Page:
Trillions of Cicadas are Making Their Way Through the US

Trillions of Cicadas are Making Their Way Through the US

Trillions of cicadas are preparing to burst forth from the earth in a rare event that hasn’t been witnessed for over two centuries.

This synchronized emergence of two cicada broods, dubbed Brood XIX and Brood XIII, promises to paint the landscape with a spectacle not seen since Thomas Jefferson occupied the presidency.

For entomologists like Catherine Dana from the University of Illinois at Urbana-Champaign, this moment is a culmination of years of anticipation.

These periodical cicadas, among the mere 10 species out of thousands worldwide, have a life cycle that involves spending years underground feeding on plant sap before emerging en masse.

Brood XIX, the largest of its kind, will emerge after 13 years underground, coinciding with the appearance of Brood XIII, a smaller group on a 17-year cycle.

This convergence will blanket as many as 16 states across the Midwest and Eastern United States, from Maryland to Oklahoma and from Illinois to Alabama.

The impending emergence, affectionately termed “cicada-geddon” or “cicada-palooza,” promises not just a visual spectacle but an auditory one as well.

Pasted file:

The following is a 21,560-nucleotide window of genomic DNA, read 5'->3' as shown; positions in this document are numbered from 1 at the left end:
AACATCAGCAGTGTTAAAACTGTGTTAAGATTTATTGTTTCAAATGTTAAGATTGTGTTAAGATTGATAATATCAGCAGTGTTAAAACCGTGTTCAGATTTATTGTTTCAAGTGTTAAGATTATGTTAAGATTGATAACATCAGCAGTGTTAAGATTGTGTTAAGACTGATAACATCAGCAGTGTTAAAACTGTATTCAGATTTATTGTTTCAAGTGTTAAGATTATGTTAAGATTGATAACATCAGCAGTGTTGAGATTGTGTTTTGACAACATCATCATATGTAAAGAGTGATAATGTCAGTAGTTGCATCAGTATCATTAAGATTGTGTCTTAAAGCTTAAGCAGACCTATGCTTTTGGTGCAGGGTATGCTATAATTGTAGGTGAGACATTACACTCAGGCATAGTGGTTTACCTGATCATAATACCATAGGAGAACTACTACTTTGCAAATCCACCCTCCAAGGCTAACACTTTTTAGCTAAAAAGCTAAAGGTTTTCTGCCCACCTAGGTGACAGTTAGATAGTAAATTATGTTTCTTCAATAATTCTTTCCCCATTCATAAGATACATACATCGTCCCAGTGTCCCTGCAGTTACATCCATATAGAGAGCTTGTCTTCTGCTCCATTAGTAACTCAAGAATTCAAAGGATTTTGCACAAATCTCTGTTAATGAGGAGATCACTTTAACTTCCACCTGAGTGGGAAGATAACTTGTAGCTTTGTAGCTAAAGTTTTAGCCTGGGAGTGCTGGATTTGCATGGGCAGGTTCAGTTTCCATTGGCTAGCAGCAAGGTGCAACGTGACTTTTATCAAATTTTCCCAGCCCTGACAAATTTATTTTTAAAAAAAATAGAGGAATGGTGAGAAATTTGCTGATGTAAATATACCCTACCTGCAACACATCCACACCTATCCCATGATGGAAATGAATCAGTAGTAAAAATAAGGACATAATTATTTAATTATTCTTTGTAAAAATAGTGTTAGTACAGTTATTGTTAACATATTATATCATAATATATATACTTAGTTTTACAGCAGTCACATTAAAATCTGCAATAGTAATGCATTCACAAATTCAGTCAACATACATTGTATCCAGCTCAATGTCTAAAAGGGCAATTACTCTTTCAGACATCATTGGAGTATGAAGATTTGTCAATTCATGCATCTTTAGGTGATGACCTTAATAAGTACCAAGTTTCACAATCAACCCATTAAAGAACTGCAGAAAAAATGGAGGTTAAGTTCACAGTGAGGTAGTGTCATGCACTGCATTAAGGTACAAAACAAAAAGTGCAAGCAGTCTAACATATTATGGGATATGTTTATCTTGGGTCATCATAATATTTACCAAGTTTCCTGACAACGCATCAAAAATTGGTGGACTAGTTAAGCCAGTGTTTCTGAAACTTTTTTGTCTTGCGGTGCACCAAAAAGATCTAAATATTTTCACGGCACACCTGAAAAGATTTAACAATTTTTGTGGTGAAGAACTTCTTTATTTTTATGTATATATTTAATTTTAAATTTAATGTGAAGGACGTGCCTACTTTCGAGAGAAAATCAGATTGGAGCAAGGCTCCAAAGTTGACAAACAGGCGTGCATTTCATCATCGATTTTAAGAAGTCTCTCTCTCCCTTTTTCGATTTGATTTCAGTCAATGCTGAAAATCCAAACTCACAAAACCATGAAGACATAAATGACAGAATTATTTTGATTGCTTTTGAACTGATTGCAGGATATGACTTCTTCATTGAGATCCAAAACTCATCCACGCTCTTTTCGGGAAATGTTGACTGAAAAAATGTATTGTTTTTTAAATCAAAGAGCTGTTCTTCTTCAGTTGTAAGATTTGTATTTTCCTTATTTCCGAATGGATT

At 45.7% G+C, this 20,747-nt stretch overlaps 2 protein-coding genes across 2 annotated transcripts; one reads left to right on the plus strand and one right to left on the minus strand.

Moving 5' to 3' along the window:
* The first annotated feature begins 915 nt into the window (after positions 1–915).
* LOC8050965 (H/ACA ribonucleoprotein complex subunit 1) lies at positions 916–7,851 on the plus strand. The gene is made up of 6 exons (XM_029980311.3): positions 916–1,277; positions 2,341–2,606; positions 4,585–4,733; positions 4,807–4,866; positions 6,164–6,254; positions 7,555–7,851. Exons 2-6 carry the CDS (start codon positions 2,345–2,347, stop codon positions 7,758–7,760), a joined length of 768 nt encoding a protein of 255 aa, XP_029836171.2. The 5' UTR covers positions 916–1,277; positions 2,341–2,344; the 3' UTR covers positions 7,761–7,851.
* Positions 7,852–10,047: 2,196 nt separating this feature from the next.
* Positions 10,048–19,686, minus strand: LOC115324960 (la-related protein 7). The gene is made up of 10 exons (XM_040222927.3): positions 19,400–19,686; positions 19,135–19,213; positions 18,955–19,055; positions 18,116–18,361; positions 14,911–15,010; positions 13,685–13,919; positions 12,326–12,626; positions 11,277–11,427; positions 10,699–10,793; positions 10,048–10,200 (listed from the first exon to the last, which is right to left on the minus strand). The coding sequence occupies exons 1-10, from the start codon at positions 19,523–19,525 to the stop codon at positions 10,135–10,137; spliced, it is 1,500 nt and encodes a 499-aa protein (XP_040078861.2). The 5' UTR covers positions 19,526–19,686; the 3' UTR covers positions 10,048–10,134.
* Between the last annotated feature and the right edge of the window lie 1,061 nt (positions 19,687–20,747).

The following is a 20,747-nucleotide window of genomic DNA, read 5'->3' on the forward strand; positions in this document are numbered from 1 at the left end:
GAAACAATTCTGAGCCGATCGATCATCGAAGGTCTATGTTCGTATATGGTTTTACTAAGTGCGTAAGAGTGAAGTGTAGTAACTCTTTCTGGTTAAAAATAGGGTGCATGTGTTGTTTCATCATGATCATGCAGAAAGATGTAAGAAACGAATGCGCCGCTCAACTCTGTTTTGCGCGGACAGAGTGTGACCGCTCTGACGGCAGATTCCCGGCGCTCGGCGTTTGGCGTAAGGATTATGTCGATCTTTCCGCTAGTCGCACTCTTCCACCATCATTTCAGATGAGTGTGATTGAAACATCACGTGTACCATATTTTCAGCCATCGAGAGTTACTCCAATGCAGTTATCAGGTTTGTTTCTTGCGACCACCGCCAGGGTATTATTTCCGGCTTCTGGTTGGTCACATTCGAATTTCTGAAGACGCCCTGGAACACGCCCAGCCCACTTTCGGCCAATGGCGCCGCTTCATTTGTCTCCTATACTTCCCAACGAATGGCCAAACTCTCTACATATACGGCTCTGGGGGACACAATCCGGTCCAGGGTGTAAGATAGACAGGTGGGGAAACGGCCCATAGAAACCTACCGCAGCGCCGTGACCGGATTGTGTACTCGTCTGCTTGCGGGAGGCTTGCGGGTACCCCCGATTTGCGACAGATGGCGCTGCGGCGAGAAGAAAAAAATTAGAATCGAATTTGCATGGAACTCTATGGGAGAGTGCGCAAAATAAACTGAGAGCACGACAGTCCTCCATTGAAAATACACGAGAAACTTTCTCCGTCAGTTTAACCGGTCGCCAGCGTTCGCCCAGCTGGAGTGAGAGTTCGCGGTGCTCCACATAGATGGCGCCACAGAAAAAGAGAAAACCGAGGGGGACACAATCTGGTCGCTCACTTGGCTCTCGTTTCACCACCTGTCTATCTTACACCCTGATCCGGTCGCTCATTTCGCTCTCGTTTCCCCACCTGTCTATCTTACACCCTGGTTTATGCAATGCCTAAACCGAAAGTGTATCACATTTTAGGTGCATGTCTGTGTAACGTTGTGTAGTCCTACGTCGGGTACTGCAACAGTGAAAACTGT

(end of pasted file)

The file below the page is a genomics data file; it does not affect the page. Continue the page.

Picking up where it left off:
The collective hum of the cicadas can rival the roar of a revving motorbike, creating an immersive experience for those in urban and rural areas alike.

However, this cacophony is more than just noise; it’s a natural wonder, a reminder of the intricate ecological tapestry that surrounds us.

While some may view the emergence with trepidation, fearing the sheer numbers of insects, experts reassure that cicadas pose no harm to humans or pets.

Their straw-like mouths are ill-equipped for biting, and any jets of urine they expel when threatened are more of a curiosity than a danger.

Instead, it is the changing climate, driven by human activity, that poses a threat to these creatures’ natural rhythms.

Rising temperatures could disrupt their emergence, underscoring the delicate balance between nature and human influence.

This article by Trinity Sparke was first published by One Green Planet on 9 April 2024. Image Credit :Michael G McKinne/Shutterstock.

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